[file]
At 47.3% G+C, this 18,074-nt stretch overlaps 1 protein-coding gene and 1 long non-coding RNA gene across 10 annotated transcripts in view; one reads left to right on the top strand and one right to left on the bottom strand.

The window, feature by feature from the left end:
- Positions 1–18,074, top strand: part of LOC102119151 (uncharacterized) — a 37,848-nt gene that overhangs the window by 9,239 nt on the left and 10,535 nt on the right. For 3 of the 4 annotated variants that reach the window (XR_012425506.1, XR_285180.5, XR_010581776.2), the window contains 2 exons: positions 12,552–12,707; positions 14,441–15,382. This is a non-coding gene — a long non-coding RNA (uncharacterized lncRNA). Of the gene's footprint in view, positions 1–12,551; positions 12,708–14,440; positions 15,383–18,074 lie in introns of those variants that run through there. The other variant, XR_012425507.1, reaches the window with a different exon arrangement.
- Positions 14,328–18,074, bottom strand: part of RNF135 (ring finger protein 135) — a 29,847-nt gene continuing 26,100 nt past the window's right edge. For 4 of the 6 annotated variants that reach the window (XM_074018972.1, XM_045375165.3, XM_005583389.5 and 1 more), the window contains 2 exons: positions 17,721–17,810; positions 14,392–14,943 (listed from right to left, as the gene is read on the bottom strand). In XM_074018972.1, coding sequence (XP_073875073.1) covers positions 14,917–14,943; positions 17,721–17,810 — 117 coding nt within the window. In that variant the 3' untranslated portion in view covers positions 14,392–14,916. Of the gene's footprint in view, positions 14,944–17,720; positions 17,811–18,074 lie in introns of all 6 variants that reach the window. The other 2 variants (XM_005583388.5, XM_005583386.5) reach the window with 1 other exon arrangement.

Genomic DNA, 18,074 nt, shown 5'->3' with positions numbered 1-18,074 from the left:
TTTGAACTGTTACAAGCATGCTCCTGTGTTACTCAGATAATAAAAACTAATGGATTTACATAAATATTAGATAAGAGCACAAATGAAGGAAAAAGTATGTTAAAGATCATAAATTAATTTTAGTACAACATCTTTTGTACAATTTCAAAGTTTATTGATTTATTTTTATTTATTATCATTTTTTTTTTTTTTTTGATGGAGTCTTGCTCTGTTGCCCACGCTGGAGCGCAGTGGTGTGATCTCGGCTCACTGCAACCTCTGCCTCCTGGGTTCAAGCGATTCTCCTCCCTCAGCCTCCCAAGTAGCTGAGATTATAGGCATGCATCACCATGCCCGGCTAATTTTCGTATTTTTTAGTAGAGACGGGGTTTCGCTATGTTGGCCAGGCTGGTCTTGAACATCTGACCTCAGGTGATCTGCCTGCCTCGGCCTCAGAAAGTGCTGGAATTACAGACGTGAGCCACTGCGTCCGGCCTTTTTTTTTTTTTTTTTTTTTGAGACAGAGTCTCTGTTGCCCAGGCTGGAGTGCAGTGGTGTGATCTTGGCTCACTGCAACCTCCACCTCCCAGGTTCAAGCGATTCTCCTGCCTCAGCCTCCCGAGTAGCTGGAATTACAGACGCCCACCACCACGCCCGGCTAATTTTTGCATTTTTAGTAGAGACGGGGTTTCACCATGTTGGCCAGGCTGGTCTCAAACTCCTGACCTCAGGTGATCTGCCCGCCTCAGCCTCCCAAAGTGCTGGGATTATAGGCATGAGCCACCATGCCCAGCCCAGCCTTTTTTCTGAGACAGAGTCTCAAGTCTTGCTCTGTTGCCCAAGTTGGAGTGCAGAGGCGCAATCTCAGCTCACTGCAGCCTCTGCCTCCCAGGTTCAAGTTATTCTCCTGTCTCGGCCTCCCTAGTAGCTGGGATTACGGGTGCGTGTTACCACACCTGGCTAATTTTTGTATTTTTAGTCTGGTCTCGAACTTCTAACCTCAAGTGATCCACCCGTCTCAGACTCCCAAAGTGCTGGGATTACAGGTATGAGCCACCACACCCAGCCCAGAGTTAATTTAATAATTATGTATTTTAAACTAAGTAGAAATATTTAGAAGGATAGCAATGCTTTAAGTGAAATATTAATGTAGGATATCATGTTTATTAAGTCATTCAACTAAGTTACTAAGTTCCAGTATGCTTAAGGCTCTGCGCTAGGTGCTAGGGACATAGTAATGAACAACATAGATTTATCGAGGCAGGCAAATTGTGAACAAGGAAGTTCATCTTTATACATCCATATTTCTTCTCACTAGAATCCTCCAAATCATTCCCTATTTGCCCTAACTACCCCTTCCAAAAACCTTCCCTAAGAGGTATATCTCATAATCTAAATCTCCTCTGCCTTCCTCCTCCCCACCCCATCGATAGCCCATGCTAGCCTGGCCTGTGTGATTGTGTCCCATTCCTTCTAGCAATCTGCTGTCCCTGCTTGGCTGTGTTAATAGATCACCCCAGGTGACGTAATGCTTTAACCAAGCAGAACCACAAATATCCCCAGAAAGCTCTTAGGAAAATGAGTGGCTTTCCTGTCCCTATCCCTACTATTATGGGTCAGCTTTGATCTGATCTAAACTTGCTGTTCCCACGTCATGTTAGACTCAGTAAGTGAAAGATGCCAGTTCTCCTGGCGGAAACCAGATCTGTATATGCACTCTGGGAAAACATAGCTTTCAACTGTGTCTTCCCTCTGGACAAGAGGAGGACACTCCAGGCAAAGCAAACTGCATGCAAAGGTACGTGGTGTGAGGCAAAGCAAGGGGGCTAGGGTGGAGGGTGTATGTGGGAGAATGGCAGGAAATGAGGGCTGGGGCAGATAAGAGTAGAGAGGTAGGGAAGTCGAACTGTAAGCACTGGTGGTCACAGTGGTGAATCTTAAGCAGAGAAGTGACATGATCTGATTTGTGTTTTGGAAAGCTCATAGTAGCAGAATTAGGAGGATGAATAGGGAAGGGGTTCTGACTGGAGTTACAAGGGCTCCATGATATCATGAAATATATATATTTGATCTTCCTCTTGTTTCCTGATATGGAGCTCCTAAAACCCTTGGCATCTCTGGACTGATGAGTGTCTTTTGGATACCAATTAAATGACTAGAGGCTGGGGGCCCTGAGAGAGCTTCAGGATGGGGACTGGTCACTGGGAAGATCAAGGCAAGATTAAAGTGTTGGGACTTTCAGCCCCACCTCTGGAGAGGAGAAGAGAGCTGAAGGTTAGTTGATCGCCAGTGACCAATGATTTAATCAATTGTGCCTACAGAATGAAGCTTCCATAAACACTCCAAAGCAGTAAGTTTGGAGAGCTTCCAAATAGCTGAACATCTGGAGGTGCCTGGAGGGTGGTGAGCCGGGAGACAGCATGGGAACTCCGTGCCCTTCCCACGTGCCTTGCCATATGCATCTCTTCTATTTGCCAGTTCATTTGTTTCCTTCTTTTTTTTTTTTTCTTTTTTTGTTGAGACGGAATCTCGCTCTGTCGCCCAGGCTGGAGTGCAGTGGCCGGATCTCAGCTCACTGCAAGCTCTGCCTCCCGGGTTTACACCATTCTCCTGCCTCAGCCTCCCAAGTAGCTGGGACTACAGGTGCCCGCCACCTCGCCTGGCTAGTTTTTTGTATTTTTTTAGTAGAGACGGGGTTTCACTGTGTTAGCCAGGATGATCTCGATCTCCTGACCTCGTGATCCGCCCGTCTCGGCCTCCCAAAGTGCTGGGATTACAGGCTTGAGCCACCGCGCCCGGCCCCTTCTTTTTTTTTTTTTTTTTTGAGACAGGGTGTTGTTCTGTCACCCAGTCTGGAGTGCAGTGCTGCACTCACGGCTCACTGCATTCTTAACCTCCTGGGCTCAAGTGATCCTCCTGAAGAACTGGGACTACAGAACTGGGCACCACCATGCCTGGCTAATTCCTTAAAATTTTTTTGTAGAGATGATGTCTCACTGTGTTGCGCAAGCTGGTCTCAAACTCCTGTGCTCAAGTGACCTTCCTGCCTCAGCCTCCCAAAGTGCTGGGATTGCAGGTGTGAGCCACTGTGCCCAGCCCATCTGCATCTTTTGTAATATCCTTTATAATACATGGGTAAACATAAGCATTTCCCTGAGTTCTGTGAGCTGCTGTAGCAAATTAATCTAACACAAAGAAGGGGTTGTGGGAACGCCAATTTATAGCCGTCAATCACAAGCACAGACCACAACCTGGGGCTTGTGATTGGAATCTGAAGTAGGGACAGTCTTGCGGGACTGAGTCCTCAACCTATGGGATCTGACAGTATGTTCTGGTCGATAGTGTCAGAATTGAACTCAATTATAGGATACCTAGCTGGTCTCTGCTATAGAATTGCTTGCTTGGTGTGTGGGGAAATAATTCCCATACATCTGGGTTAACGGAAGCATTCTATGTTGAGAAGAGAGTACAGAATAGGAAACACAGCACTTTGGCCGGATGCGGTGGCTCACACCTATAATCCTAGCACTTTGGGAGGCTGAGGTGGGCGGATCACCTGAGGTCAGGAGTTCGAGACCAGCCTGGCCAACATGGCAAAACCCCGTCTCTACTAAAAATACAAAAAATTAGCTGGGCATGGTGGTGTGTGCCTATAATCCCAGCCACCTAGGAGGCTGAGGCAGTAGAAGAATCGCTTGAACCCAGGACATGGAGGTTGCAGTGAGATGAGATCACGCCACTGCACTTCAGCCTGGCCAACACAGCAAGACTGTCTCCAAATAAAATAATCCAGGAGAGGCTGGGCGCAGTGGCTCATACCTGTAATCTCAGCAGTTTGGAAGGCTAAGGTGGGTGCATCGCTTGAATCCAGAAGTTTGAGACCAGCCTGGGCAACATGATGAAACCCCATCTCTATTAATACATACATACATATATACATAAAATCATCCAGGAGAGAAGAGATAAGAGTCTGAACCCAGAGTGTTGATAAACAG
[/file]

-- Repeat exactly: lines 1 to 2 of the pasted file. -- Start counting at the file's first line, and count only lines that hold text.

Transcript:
At 47.3% G+C, this 18,074-nt stretch overlaps 1 protein-coding gene and 1 long non-coding RNA gene across 10 annotated transcripts in view; one reads left to right on the top strand and one right to left on the bottom strand.

The window, feature by feature from the left end: